New study nails BP on its never-ending Gulf tar balls


BP continues to tell the public that its 2010 oil spill is receding into the pages of history, that the cleanup is essentially over and that the devastation caused by the explosion at the Deepwater Horizon is now behind us. But the evidence tells a different story. From western Louisiana all the way to Florida, tar balls and even larger oily blobs called tar mats continue to assault the white-sand beaches of the Gulf Coast — and scientists have now improved their technique to ID the source of the pollution.

Just this month, experts at one of the world’s top oceanographic centers — Woods Hole Oceanographic Institution and Bigelow Laboratory for Ocean Sciences in Massachusetts — issued a report showing that their technique for fingerprinting the tar balls in the Gulf and tracing the weathering of the spilled oil has improved. The bottom line: Most of the oil pollution in the Gulf continues to come from BP’s accident:

How do we know this oil is from this particular spill? Scientists at the Woods Hole Oceanographic Institution and Bigelow Laboratory for Ocean Sciences in Maine have developed a technique that can detect oil from specific spills years after they happen and reveal how that oil has changed over time in the sea. Every oil reservoir has its own specific amounts of biomarkers, which are molecular fossils that scientists can use for identifying the source of spills, like human fingerprints.

Researchers were able to connect the biomarkers found in oil-filled sand clumps, collected over a 28-month period, that washed up on shore from the Gulf of Mexico near the Deepwater Horizon spill in 2010. Some had degraded since then, which occurs after prolonged exposure to the natural environment.

“These biomarkers are not as resilient as once thought, and they may provide a future window into determining how much, and how quickly, these oil components may linger in the environment when exposed to air, sunlight, and the elements,” said Chris Reddy, a scientist at the Woods Hole Oceanographic Institution and a coauthor of the sand-patty study, published in the journal Environmental Science & Technology on Thursday.

This kind of technique gives scientists an idea of what happens to oil once it hits the high seas—and stays there. Much of the oil from the 2010 spill has either degraded, evaporated, or been removed by humans, and when it reaches shore these days, it doesn’t come in its usual liquid form.

In fact, quite a bit of BP’s oil continues to come ashore on a regular basis — even more when we have major storms, which tend to increase this time of year. In New Orleans, one journalist — Tom Young of the Legal Examiner — has done an outstanding job of staying on the story and tallying up the unending wave of BP-caused pollution. Here’s an excerpt from a piece that he published just last week:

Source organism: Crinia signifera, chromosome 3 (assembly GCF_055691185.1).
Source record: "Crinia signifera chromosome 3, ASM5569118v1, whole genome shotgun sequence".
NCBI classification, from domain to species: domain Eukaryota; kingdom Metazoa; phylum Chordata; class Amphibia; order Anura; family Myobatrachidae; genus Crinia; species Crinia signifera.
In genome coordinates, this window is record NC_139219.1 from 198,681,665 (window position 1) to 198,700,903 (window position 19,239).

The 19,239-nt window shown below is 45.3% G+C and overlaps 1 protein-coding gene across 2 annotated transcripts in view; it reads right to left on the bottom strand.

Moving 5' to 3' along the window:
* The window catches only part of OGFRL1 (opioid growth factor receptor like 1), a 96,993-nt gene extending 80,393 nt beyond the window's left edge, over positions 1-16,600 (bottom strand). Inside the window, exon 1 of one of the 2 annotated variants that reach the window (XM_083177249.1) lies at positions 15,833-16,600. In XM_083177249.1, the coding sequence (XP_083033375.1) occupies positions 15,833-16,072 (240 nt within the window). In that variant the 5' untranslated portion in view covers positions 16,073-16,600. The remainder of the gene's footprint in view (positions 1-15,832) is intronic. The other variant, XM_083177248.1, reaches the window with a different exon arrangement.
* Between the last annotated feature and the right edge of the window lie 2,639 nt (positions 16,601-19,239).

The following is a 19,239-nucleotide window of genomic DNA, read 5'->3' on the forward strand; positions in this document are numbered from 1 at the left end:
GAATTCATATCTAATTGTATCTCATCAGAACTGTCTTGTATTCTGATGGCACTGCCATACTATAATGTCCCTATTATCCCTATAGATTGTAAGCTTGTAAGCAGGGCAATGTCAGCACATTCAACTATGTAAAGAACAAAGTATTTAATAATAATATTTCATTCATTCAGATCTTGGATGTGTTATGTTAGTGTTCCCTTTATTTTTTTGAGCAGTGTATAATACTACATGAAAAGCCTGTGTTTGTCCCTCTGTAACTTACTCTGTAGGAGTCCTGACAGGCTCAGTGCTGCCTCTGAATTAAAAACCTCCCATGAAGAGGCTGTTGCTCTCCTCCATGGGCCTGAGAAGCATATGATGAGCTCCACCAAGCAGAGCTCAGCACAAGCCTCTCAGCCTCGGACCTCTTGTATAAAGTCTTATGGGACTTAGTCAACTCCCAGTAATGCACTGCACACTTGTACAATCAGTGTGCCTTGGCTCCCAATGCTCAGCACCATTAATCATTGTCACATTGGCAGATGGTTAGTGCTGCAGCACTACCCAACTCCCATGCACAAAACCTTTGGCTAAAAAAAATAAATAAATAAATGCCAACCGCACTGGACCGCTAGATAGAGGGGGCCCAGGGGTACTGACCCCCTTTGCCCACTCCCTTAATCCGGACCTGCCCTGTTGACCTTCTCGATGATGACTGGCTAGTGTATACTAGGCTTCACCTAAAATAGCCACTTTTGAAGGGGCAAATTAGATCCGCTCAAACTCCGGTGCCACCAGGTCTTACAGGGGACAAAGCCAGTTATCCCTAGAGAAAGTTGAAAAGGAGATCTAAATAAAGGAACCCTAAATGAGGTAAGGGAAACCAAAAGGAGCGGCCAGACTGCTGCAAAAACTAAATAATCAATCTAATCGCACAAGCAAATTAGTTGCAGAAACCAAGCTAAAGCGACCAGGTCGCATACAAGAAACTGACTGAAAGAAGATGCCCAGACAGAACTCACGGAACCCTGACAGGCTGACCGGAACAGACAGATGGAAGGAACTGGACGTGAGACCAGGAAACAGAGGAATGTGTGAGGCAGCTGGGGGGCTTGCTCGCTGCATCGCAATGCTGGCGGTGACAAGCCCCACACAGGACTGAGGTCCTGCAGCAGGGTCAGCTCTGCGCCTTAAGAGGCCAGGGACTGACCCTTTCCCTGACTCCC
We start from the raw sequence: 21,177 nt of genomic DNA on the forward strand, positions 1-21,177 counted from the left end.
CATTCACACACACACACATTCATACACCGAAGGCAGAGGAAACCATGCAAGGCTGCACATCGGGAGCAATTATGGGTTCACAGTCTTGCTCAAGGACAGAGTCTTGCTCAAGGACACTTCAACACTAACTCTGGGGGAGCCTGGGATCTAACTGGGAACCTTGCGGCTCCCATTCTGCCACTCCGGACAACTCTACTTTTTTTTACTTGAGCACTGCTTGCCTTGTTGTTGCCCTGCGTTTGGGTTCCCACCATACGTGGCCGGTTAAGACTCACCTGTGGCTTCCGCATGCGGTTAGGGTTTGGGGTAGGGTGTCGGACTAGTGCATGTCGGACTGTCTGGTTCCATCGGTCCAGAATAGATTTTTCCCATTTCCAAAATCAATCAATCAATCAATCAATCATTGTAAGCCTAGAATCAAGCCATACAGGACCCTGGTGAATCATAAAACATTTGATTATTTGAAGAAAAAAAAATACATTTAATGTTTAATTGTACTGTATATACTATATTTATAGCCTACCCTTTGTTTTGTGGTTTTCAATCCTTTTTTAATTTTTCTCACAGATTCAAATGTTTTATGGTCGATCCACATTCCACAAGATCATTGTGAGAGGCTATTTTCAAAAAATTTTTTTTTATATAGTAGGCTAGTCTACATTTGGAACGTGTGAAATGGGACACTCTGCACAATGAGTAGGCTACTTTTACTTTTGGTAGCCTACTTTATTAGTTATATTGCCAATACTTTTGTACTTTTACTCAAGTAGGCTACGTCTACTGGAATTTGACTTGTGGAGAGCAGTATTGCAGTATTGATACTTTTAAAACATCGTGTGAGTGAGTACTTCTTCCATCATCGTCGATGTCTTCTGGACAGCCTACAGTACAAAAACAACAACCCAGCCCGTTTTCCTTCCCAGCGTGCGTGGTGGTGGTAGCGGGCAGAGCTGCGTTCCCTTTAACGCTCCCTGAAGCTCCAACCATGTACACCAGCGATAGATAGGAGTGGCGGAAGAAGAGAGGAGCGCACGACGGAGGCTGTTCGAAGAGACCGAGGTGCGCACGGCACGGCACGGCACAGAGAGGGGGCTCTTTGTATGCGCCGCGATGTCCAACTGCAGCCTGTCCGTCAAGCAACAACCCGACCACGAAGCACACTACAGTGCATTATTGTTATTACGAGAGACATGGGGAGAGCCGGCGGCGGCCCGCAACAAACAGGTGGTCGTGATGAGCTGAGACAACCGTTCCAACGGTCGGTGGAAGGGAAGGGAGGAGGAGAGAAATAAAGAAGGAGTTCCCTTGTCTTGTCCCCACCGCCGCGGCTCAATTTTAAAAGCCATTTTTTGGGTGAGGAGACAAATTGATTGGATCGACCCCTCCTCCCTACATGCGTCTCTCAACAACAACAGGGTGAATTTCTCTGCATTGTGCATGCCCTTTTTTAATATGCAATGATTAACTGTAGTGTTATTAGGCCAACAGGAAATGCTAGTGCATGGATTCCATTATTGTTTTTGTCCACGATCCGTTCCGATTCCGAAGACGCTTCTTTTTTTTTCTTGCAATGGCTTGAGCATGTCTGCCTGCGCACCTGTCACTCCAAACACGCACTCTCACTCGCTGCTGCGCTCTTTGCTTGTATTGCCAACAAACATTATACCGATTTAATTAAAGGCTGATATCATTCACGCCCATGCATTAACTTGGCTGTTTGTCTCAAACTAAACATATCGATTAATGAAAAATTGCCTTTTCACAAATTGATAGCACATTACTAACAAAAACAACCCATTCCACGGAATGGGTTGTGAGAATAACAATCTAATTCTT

Yesterday, FDEP environmental specialist David Perkinson conducted a post-response monitoring survey on Escambia County, Florida beaches, with a focus in the Fort Pickens area.

Numerous Surface Residue Balls (SRBs or “tar balls”) were found throughout the area. These hardened balls are often filled with deadly, flesh-eating bacteria. Do not handle without protective gloves.

Yesterday’s findings indicate that oil from BP’s Deepwater Horizon spill is still quite prevalent. A total of 226 tar balls were collected during the survey, amounting to nearly three pounds of Deepwater Horizon oil product removed from these sections of beach – by just one person.

Since the end of BP’s official cleanup efforts in June 2013, over 44,000 tar balls and 2,100 pounds of Deepwater Horizon oil have been documented and removed from Florida’s beaches alone (not including Alabama, Mississippi, Louisiana or Texas). On an average survey day, the FDEP team (one to two people) covers no more than 1,000 yards of beach, less than 1% of Florida’s shoreline that was impacted by the Deepwater Horizon oil spill. Therefore, these numbers represent a very limited snapshot of residual oiling on Northwest Florida’s beaches.

And the remarkable thing is this. You would think that after more than four years, the wave of oil from the Macondo field would have died down. To the contrary, this week’s piece in the National Journal on the new research notes that experts believe as much of 60 percent of the oil from the BP spill is still in the Gulf, suggesting this pollution will last for years to come.

If I wanted to, I could write a blog post every single day about new findings of tar balls and other oily goo washing up on our beaches. I don’t do that, but I do think it’s very important from time to time that I remind you that this is an ongoing crisis.

It’s important because BP has been trying to sell the American people on the bogus notion that the crisis is over and is trying to bamboozle the legal system into reducing the amount of claims that it has to pay, when there is no justification for either. And it’s important because federal regulators want to go full steam ahead with lots of new offshore oil leases — despite reports that problems such as flaws in the blowout preventer haven’t been addressed over the last four years. It’s important because it’s impossible to fathom how the Gulf could ever cope with a second spill of this magnitude.

To find out more about the new study on testing of tar balls in the Gulf, please read:

Here’s the latest from Tom Young in the Legal Examiner on tar ball pollution in the Gulf:

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Stuart H. Smith is an attorney based in New Orleans fighting major oil companies and other polluters.
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